15 tips on how to save money on food whilst travelling

After booking airfares and accommodation, food is another necessary expense that can easily add up when you don’t plan ahead for your holidays. In saying that though, saving money on food doesn’t mean surviving on cuppa noodles or as tempting as it may be, a visit to the yellow arches every day. If food is a priority and you don’t want to compromise that experience (and health!), because of a tight budget, I hope some of my tips below helps you find some savings on your travels.

1. Stop comparing prices

Travelling through Asia, I found myself comparing prices with Sydney and continuously saying “oh thats soooo cheap! Lets get one!” If you’re similar to me and get excited over $1 juices (compared to a hefty $8 small sized juice in Sydney), and snacks for 50 cents, you’ll probably also find yourself buying 3 juices and several snacks in one day because its ‘cheap’. Get rid of this mentality because you end up buying more food than you need, and you’ll find that the savings will start to stack up.

Street side bratwurst in Berlin

2. Visit Uni cafeterias

I’m sure a lot of you can empathise with the struggling uni/college student lifestyle; you know, the one where you live off tuna sandwiches, ramen, rice and curry chickens from the cafeteria, and if you were lucky to have worked extra hours that week, treating yourself to the occasional campus sausage sizzle/bbq fundraisers. Well, point being – universities and college cafeterias can also cater for the budget conscious traveller. My sister in law introduced me to this concept when we were visiting Heidelberg, Germany and thought it was the best idea ever (thanks K!) Get nostalgic and visit nearby colleges and universities for a cheap feed.
If you can’t enter the uni, the surrounding restaurants and bars are usually teeming with cheap food options.

3. Join the 9-5 crowd

Some work cafeterias are subsidised by the company so they are another good option for a cheap feed if they’re open to the public. We tried the Airbus one in Toulouse thanks to a friend who was working there giving us a tour, and in my previous life in the corporate world, I used to have $6 roasts with baked vegetables for lunch at the company cafeteria.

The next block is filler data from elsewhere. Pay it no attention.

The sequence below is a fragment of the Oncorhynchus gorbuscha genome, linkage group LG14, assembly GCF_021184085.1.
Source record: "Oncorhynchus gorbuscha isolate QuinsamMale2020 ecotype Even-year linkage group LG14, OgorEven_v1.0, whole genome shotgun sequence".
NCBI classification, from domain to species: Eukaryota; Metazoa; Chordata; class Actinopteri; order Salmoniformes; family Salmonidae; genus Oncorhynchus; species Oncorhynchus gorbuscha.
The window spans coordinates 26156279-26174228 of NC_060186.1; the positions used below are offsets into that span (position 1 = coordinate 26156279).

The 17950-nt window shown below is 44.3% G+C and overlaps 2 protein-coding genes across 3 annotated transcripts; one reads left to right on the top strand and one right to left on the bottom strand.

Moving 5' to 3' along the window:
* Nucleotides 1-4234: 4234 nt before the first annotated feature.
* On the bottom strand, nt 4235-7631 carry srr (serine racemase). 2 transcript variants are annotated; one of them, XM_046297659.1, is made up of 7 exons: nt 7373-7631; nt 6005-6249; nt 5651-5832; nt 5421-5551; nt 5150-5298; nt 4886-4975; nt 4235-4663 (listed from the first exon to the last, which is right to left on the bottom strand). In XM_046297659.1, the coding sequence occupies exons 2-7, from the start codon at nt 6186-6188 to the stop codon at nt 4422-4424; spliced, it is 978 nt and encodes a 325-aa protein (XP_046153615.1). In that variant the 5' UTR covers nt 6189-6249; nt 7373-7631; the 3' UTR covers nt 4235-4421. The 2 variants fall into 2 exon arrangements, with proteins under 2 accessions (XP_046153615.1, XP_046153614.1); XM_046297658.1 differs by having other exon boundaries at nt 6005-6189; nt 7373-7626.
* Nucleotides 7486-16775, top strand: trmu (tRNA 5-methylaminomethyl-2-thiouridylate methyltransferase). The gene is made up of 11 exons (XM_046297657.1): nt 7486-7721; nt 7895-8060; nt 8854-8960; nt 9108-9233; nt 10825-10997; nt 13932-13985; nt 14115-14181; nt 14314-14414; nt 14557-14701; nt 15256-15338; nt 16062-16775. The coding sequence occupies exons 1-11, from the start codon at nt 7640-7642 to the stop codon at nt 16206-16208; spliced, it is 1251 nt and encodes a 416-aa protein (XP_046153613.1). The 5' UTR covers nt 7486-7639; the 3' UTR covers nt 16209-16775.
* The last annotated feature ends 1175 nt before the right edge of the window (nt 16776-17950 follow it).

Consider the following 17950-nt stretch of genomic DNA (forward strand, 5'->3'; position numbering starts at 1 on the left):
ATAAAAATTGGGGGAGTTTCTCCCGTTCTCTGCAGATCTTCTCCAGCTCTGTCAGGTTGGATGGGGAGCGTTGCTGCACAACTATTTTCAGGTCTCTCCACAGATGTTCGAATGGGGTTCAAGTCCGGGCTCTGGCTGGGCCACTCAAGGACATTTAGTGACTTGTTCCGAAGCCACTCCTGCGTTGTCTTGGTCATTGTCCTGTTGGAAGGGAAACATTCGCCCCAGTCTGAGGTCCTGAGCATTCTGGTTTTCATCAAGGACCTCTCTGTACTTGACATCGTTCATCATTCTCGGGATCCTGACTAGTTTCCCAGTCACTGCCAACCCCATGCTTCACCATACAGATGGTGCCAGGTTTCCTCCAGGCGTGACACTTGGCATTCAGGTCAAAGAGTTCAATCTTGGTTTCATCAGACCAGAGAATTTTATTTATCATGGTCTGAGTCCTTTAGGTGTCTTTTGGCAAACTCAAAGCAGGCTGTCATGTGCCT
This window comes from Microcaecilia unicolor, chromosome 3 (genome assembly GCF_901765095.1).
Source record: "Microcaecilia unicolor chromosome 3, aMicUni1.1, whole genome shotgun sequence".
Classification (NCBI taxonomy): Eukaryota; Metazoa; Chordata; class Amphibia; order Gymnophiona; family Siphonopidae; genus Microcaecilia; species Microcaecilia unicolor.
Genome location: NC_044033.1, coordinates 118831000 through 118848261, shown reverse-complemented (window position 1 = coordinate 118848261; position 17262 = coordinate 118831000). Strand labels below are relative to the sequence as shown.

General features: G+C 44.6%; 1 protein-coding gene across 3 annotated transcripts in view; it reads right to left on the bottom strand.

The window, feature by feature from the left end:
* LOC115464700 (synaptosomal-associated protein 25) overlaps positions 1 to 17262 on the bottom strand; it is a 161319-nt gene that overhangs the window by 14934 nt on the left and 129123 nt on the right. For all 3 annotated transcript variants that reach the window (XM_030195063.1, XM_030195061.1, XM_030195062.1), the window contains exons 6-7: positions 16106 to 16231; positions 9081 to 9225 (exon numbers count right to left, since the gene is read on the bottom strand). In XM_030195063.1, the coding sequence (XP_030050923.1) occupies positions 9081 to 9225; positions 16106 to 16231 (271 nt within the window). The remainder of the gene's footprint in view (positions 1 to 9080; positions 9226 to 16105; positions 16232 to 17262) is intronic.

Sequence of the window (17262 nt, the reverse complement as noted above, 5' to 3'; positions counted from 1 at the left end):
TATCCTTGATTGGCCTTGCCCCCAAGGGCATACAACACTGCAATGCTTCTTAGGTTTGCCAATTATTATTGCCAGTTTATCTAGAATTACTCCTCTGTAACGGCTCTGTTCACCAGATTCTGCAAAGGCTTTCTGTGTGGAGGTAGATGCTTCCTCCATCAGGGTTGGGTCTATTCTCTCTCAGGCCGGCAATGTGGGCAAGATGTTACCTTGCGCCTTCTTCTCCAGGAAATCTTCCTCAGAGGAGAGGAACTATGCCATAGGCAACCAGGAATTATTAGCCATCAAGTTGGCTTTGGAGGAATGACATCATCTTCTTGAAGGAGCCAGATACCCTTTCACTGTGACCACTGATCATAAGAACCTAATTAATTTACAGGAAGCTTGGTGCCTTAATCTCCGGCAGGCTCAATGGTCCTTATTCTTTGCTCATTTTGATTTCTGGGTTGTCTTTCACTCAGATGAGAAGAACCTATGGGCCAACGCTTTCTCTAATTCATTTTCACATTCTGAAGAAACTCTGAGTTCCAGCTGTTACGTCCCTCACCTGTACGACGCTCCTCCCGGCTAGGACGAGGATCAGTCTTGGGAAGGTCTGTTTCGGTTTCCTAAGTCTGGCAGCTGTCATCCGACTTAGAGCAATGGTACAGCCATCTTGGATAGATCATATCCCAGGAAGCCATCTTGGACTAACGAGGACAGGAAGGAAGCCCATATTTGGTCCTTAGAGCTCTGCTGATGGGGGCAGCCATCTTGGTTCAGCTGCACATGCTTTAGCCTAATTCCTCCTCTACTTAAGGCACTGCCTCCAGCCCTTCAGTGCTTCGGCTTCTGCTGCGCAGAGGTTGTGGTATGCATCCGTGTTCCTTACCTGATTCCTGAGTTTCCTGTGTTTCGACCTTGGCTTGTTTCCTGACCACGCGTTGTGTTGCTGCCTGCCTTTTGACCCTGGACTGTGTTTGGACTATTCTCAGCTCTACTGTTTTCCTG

4. Try to avoid restaurants near the main tourist sites

Walk a block or two away from the main tourist sites and strips and you’ll find the prices in similar restaurants are reduced by a significant amount. You’ll most likely be paying for the premium in rent.
If you’re staying at a resort, try to wander outside the grounds for a cheaper feed. Resort restaurants will usually include resort prices too.

Eating at a beachside restaurant outside of the resort we stayed at in Goa, India

5. Book hotel accommodation without hotel breakfasts

Most places will tell you to book accommodation that includes breakfasts to save money, but I tend to avoid this as it usually adds around $40 AUD (or $20 AUD per person as an add on) to the booking per night. Unless the hotel or b&b is one I am really keen on staying in for the location and facilities and happens to offer breakfast, then I will usually pass and opt for a cheap breakfast of banana, croissant and coffee from the local convenience store. Or even better, ask a local where their favourite breakfast joint is.

A cheap breakfast in Hong Kong from a random hole in the wall diner filled with locals

6. Who needs the Kwik E mart. I do.

Unless you’re a water connoisseur (?!), or live in Sydney and are accustomed to paying $8 for a small bottle, no one really likes paying ridiculous amounts for a glass of water. Avoid the inflated prices and stock up on big bottles from a convenience store to carry around with you when traveling. If you’re in a country where you can drink tap water, do it and refill your bottle.
I’m also a big snacker so convenience stores are perfect for stocking up on local snacks when you get the munchies (especially for waiting in airports and long bus and train rides). Bonus saving points if you buy them from an ethnic convenience store as its usually cheaper than the 7/11s or grocery chain.

Japanese convenience store snacks. Did we need this much food? Nope. Did we deserve it? Yep. We had just finished climbing Mt Fuji!

7. Happy hour, happy wallet

Some happy hours can include discounted food so it’s a good option if you also want to drink.
If you’re in Doha, El Faro at Marsa Malaz Kempinski have buy one get one free tapas and discounted beverages during happy hour, and W Spice Market offer a free plate of food with every discounted beverage.

Happy hour – buy one get one free drinks & tapas at Marsa Malaz Doha, Qatar